Date Published: December 19, 2013
Publisher: Public Library of Science
Author(s): Tatiana Gianni, Stefano Salvioli, Liudmila S. Chesnokova, Lindsey M. Hutt-Fletcher, Gabriella Campadelli-Fiume, Rozanne M. Sandri-Goldin.
Herpes simplex virus (HSV) – and herpesviruses in general – encode for a multipartite entry/fusion apparatus. In HSV it consists of the HSV-specific glycoprotein D (gD), and three additional glycoproteins, gH/gL and gB, conserved across the Herpesviridae family and responsible for the execution of fusion. According to the current model, upon receptor binding, gD propagates the activation to gH/gL and to gB in a cascade fashion. Questions remain about how the cascade of activation is controlled and how it is synchronized with virion endocytosis, to avoid premature activation and exhaustion of the glycoproteins. We considered the possibility that such control might be carried out by as yet unknown receptors. Indeed, receptors for HSV gB, but not for gH/gL, have been described. In other members of the Herpesviridae family, such as Epstein-Barr virus, integrin receptors bind gH/gL and trigger conformational changes in the glycoproteins. We report that αvβ6- and αvβ8-integrins serve as receptors for HSV entry into experimental models of keratinocytes and other epithelial and neuronal cells. Evidence rests on loss of function experiments, in which integrins were blocked by antibodies or silenced, and gain of function experiments in which αvβ6-integrin was expressed in integrin-negative cells. αvβ6- and αvβ8-integrins acted independently and are thus interchangeable. Both bind gH/gL with high affinity. The interaction profoundly affects the route of HSV entry and directs the virus to acidic endosomes. In the case of αvβ8, but not αvβ6-integrin, the portal of entry is located at lipid microdomains and requires dynamin 2. Thus, a major role of αvβ6- or αvβ8-integrin in HSV infection appears to be to function as gH/gL receptors and to promote virus endocytosis. We propose that placing the gH/gL activation under the integrin trigger point enables HSV to synchronize virion endocytosis with the cascade of glycoprotein activation that culminates in execution of fusion.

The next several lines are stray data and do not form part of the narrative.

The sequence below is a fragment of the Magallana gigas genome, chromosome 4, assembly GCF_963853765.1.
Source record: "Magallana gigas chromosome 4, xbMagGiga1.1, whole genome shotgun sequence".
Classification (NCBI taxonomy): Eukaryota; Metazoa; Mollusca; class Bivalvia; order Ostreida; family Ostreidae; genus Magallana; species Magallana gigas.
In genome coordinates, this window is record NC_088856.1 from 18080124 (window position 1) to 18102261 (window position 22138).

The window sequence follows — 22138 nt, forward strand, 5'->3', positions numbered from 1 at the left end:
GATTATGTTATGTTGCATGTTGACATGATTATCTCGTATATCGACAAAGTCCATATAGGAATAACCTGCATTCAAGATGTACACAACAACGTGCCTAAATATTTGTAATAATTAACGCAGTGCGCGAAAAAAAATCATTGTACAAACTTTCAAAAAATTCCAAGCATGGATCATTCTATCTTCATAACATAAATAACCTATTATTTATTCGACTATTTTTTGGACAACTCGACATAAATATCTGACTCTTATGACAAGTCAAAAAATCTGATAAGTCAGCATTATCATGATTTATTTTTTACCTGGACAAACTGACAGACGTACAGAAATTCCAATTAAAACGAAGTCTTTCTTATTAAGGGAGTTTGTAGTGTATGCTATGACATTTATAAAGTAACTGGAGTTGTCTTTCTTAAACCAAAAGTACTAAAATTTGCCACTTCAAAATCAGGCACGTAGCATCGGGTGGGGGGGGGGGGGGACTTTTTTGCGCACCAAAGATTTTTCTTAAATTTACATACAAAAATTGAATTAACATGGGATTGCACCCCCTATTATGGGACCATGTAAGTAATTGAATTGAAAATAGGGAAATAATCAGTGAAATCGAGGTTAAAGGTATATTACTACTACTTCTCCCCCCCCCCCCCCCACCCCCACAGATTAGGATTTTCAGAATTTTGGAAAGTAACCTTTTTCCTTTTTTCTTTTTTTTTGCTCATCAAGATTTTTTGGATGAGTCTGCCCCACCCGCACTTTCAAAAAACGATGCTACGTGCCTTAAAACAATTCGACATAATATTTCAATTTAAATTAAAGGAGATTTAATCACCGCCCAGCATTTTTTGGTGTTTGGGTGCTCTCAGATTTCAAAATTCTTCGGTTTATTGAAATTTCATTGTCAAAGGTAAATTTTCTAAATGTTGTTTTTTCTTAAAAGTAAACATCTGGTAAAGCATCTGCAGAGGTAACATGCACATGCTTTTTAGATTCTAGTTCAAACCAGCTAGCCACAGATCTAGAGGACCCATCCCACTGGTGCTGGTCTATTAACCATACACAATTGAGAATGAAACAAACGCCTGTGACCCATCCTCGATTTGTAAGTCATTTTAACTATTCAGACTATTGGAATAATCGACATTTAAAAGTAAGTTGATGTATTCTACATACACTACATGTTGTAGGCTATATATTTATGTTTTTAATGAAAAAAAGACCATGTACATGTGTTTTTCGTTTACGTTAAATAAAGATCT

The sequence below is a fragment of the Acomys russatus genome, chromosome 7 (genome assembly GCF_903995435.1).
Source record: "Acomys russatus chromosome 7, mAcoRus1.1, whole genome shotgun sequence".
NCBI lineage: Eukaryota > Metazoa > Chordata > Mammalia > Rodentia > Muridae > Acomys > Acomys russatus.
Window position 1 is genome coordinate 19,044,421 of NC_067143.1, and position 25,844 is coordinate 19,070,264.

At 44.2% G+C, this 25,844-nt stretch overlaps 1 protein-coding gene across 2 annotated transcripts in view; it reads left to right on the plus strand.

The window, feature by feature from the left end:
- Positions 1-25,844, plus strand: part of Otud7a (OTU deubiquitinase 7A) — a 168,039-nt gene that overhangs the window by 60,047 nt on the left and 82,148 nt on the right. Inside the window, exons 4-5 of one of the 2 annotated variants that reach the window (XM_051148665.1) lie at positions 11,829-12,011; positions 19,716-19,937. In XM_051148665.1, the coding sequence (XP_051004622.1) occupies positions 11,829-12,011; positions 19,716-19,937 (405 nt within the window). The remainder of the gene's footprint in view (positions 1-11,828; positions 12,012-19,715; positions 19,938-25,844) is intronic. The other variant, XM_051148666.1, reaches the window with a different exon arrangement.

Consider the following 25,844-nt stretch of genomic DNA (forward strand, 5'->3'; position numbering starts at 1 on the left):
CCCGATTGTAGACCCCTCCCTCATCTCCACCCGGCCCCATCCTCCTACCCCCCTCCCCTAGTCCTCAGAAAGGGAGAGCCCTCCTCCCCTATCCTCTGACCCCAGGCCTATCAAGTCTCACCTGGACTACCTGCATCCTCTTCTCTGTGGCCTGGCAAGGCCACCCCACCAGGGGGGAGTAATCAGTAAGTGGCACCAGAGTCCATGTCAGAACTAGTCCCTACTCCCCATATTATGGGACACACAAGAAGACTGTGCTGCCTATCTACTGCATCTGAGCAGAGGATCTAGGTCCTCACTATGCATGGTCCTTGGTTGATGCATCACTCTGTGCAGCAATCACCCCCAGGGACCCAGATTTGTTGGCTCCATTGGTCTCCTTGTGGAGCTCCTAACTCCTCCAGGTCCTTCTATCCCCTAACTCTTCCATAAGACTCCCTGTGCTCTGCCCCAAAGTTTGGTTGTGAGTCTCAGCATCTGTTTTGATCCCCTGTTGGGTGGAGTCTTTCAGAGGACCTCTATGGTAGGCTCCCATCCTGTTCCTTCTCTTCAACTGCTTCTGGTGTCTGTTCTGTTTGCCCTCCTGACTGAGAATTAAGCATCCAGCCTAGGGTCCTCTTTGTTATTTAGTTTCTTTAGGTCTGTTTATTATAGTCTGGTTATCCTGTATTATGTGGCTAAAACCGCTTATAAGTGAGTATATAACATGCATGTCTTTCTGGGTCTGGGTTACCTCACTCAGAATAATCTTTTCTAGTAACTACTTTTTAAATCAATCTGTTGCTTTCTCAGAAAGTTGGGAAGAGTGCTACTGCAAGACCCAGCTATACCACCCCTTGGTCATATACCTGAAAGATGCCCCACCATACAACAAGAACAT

The glycoproteins of enveloped virions fulfill three major functions to enable virus entry into target cells; the attachment of virions to cells, a step that partly determines the type of cells that the virus targets, hence the viral tropism; the triggering of fusion, i.e. the activation of the fusion machinery, and the execution of fusion. For a number of viruses, a fourth event occurs between these steps, virion internalization by endocytosis, or macropinocytosis. The domains responsible for all these activities are often localized in one or two glycoproteins; this is the case for example for ortho-, paramyxo- and retroviruses. Virion glycoproteins can be considered ready-to-use machines that need to undergo a transition in conformation from the metastable fusion-inactive to the fusion-active form, in order to induce the merging of the two membranes – that of the virion and that of cell – so that lipids are mixed and fusion is executed . A fundamental aspect of the process is that the steps are sequentially ordered and coordinated, to ensure that the glycoprotein transition takes place only after the virus has attached to the cells. Indeed, a premature activation would irreversibly exhaust the fusogenic potential of the virion glycoproteins, and lead to failure to infect. A key question is therefore how the timing of glycoprotein transition and activation is controlled. Essentially, there are two strategies. Either the glycoprotein transition is dependent on the glycoprotein encounter with the cognate cellular receptor, or on the low pH of the endosomal compartment. These levels of control guarantee that the virion fusion machinery is only active after the virus has attached to cells, or, for those viruses which undergo internalization, after they have been endocytosed and the endosomal pH has been lowered. According to this view, two major functions of cellular receptors are determination of viral tropism and triggering of fusion.
The epithelial αv group of integrins, also named as RGD receptors, includes αvβ3-, αvβ5-, αvβ6-, αvβ8-integrins, in addition to the αIIbβ3. We report that: